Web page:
4 essential things security experts do to protect their own data

Learn from the experts what it takes to keep hackers away from your personal data.

White Ops CEO Tamer Hassan uses the most extreme approach to protecting his personal data.

“I assume compromise, and I wipe my phone every few weeks–I delete everything,” he said. 
Hassan also uses a password vault, adding that software alone is not enough.

John Masserini, CISO of Millicom, said that one of the downfalls of being a CISO is paranoia.

“I have multi-factor authentication on every account, and I do all my banking on my iPad, not my work laptop,” he said. 

SEE: Cybersecurity: Let’s get tactical (free PDF)

Matt Petrosky, vice president of customer experience at GreatHorn, also keeps his work activities and personal data on separate devices. 

“I use a password manager, and I erase my machine every year and start fresh,” he said.

Security professionals at RSA 2020 last week in San Francisco recommended these best practices for protecting personal data from identity theft and fraud. 

Password managers

Auth0’s Chief Security Officer Joan Pepin uses a password manager so that she can have a different password on every account. 

“Credential stuffing is the biggest attack vector on the Internet, so if you give your one password to the local pizza shop and it gets hacked, that password will get hackers in to every other site you use,” she said.

She also requires her team to set their iPhones to go to a lock screen after one minute of inactivity and uses a song lyric as her master password, which is “easy to remember, hard to guess.”

Brad Woodward, director of labs at Coalfire, said that he uses a YubiKey for two-factor, passwordless authentication.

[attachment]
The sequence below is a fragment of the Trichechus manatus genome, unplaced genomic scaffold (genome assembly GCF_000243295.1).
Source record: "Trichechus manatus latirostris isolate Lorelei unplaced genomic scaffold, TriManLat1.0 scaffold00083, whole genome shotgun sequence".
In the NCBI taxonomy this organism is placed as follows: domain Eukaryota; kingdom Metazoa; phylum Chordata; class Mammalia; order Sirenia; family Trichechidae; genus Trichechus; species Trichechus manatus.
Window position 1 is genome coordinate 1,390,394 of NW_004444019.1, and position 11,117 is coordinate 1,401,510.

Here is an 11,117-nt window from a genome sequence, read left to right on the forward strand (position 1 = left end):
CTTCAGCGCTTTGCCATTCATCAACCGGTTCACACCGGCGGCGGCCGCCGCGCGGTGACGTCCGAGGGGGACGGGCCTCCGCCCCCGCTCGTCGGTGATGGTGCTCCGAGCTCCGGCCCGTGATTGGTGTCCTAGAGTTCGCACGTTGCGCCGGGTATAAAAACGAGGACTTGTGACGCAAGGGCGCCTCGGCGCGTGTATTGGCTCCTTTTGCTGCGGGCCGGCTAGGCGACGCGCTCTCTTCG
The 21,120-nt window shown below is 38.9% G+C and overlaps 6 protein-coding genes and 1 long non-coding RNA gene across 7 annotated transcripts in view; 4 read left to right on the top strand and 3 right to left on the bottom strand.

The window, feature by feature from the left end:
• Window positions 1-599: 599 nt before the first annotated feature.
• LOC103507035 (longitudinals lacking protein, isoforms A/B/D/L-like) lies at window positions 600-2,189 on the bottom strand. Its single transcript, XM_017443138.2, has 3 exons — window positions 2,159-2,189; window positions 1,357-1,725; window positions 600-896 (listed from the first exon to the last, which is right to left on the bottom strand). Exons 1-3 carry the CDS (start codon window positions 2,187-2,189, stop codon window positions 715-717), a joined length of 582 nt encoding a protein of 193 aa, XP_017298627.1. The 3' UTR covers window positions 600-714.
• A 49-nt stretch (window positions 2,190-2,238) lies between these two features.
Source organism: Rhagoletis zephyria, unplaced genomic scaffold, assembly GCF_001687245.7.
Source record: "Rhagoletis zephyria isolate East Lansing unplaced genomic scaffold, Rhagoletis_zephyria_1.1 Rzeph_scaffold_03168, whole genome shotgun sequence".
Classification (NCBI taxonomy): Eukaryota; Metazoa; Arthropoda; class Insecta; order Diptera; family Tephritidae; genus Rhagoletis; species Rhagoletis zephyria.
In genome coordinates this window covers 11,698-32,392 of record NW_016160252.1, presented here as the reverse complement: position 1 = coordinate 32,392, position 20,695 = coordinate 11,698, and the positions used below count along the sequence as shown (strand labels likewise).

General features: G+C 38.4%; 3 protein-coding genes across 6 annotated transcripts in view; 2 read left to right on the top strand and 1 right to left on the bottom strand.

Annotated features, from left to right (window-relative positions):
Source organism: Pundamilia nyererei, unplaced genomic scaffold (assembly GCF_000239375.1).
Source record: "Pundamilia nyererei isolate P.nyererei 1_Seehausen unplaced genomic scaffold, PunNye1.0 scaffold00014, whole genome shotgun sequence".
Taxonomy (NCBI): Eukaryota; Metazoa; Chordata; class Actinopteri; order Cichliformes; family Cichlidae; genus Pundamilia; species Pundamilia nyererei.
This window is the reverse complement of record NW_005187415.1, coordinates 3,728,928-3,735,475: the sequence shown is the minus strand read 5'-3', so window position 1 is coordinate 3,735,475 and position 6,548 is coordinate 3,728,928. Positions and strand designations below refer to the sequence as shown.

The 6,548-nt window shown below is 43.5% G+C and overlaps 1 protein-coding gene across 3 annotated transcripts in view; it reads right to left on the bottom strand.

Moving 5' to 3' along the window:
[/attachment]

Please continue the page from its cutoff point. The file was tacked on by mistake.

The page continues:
“I don’t trust my own machine with my keys,” he said.

Remember who is listening

Russ Mohr, director of sales engineering, Americas for MobileIron, said that he uses WeChat to talk with relatives in China, but he watches his words when using the app.

“I don’t say anything that could get my ten-year visa revoked,” he said.

He also keeps an eye on how many services an app uses. 

“Is it too much for a flashlight app to be asking for access to my contacts? Probably,” he said.

Tony Pepper, Egress, said he never downloads conference apps.

“I always check to see what an app connects with because a lot of them ask for the sun, moon, and the stars,” he said.

Segmented networks and VPNs

Two Deloitte colleagues apply their professional experiences to their personal technology choices. Vikram Kunchala, application security leader, and Andrew Morrison, strategy defense response, both segment their home networks, including a guest Wi-Fi, a segment for kids, and a segment for financial activities.

Kunchala said he also uses a VPN at home to further protect his data.

Morrison said that he doesn’t have a presence on any social media sites other than LinkedIn.

“I’ve seen too many compromises happen to my clients with bad actors learning about their behavior, location, family members on social sites,” he said.

Morrison’s and Kunchala’s Twitter presence is the Deloitte Risk and Financial Advisory account.

Never use free Wi-Fi

Michael Sentonas, CTO of CrowdStrike, said he never uses free Wi-Fi, especially at hotels.

“E-crime actors know that when you check into a hotel, they ask for your credit card and ID,” he said. “Tether off your phone and use a VPN, to add another level of protection.”
 
He also likes the low-tech tactic for protecting sensitive data: privacy screens.  

Also see

Cybersecurity and secure nerwork concept. Data protection, gdrp. Glowing futuristic backround with lock on digital integrated circuit.

Image: Getty Images/iStockphoto

View original article here Source